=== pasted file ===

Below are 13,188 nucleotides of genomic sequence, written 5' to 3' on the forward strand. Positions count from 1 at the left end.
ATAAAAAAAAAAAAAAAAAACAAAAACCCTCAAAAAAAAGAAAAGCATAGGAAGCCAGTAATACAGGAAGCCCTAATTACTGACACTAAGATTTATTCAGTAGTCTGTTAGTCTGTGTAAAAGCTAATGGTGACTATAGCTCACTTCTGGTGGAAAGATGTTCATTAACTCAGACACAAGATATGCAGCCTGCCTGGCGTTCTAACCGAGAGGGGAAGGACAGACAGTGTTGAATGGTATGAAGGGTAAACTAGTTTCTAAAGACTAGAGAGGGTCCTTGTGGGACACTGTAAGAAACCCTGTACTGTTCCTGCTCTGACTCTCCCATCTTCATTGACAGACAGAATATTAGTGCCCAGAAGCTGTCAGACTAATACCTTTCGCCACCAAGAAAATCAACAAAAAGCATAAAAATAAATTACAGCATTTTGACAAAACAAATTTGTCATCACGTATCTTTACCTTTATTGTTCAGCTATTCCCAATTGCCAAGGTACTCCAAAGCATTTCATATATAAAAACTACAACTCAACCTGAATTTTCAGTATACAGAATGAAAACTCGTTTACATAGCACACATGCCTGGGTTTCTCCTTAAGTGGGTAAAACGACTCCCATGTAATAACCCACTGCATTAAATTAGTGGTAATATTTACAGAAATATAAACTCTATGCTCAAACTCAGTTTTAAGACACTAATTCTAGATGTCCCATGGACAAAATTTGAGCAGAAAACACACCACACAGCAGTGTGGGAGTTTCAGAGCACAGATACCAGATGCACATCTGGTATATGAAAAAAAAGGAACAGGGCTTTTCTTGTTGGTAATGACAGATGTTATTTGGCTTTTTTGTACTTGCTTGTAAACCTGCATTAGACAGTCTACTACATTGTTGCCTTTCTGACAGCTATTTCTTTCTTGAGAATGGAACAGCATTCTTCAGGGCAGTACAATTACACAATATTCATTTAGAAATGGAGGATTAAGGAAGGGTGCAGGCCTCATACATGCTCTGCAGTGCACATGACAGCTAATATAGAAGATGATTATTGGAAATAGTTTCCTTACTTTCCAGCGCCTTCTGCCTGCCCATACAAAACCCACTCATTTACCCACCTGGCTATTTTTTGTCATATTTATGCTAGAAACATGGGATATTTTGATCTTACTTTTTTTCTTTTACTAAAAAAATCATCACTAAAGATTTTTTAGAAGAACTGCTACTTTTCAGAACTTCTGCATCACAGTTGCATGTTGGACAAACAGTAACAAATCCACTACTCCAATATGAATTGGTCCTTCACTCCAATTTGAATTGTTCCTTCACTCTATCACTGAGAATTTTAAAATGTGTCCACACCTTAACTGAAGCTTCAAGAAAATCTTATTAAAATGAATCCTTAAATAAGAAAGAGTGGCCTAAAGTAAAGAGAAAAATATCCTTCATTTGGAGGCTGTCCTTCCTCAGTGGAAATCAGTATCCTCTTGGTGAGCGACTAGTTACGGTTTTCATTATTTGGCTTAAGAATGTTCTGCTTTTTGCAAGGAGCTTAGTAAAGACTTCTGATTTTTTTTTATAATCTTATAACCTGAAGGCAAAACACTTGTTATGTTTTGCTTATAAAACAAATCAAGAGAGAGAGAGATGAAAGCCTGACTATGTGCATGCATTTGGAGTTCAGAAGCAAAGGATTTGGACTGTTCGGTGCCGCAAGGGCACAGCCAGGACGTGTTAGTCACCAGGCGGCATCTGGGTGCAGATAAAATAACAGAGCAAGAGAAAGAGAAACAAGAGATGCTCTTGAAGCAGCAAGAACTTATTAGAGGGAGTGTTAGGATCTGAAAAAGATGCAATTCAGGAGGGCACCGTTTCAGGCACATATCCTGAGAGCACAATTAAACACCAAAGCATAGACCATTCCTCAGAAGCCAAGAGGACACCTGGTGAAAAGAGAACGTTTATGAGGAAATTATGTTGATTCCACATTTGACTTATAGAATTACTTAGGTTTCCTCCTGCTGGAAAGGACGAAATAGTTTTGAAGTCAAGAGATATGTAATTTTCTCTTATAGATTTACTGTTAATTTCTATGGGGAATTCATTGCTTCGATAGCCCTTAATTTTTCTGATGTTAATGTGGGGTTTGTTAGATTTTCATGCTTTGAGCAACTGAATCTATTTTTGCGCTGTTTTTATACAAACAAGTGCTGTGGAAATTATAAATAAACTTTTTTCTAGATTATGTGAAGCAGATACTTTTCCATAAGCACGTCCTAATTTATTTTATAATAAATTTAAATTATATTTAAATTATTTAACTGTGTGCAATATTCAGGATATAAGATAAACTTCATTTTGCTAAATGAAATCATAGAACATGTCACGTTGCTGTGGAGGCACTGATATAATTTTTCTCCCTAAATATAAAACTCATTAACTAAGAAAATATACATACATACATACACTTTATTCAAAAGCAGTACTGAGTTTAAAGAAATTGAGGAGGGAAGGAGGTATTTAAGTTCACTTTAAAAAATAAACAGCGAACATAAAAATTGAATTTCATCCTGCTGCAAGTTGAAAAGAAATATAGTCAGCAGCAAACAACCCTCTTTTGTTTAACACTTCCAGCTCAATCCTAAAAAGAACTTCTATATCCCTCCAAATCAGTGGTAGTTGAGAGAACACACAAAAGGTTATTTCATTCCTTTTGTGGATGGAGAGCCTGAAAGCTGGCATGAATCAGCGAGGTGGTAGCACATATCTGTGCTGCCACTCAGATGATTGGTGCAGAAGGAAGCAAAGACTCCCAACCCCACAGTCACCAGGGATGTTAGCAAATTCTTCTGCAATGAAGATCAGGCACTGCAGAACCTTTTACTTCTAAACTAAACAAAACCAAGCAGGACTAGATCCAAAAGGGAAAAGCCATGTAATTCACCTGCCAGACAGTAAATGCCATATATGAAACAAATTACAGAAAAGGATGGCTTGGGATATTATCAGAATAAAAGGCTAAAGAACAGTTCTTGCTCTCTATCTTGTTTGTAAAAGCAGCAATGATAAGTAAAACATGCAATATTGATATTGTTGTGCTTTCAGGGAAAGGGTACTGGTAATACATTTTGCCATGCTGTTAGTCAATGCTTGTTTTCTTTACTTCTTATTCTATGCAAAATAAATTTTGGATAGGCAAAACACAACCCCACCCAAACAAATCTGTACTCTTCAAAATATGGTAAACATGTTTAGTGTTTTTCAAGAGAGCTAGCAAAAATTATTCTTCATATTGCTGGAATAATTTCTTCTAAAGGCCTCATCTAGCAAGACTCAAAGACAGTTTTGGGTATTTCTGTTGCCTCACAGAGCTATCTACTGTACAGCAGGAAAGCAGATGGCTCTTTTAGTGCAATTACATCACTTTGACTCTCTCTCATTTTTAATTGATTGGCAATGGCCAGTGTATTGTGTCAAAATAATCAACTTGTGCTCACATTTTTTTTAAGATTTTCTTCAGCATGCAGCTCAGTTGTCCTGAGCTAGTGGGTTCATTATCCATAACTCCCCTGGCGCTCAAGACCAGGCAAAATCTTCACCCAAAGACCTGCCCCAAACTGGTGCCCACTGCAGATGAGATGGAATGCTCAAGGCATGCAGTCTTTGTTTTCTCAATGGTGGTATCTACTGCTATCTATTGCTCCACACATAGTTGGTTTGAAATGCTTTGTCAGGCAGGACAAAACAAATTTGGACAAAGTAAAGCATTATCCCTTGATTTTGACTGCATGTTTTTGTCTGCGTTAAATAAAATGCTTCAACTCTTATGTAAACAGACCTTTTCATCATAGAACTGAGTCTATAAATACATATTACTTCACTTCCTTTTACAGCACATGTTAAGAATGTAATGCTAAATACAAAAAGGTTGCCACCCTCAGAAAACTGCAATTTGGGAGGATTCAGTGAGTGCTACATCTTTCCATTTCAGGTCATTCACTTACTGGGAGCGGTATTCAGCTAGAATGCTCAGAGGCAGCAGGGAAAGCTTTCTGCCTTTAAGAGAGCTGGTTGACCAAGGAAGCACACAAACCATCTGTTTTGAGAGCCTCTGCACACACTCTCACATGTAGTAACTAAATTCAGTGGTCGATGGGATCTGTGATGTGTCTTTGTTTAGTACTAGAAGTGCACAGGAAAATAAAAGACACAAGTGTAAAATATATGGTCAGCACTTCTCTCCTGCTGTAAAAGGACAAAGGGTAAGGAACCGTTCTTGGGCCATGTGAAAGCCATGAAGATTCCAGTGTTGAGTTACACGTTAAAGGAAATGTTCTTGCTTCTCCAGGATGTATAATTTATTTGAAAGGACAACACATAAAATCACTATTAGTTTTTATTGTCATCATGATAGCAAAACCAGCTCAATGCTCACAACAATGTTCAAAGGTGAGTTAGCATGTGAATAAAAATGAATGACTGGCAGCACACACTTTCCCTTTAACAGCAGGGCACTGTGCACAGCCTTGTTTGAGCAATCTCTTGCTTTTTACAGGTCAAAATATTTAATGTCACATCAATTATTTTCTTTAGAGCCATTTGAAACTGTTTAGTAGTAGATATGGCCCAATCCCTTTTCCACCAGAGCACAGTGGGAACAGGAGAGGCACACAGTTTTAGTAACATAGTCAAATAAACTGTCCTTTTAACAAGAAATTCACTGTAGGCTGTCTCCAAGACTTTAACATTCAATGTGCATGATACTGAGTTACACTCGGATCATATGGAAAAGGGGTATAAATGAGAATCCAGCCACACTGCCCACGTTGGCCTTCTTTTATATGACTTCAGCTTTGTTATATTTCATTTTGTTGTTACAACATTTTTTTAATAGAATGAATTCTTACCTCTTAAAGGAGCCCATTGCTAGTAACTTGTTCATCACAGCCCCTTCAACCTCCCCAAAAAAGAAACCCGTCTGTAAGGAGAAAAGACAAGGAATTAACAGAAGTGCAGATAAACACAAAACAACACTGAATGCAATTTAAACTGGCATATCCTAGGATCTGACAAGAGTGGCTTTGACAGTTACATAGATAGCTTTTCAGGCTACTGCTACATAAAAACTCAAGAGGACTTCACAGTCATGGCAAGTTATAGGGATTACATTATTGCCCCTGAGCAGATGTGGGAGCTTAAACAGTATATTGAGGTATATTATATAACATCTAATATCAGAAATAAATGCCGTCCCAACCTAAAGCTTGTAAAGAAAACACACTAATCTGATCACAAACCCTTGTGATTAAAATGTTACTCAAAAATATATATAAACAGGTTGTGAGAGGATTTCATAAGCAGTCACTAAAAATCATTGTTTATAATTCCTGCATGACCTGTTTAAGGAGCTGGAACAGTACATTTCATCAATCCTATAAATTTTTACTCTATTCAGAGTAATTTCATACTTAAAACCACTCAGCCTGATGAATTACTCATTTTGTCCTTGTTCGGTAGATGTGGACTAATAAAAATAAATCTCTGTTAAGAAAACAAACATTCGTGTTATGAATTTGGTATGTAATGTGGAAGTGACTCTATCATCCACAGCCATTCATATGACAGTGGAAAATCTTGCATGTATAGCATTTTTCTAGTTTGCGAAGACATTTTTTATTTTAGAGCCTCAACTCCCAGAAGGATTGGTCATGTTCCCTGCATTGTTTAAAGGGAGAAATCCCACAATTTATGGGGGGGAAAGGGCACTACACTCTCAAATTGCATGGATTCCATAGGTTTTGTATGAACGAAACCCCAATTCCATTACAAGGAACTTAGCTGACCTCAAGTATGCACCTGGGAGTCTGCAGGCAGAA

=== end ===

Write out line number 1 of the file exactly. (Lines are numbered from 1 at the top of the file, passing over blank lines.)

Below are 13,188 nucleotides of genomic sequence, written 5' to 3' on the forward strand. Positions count from 1 at the left end.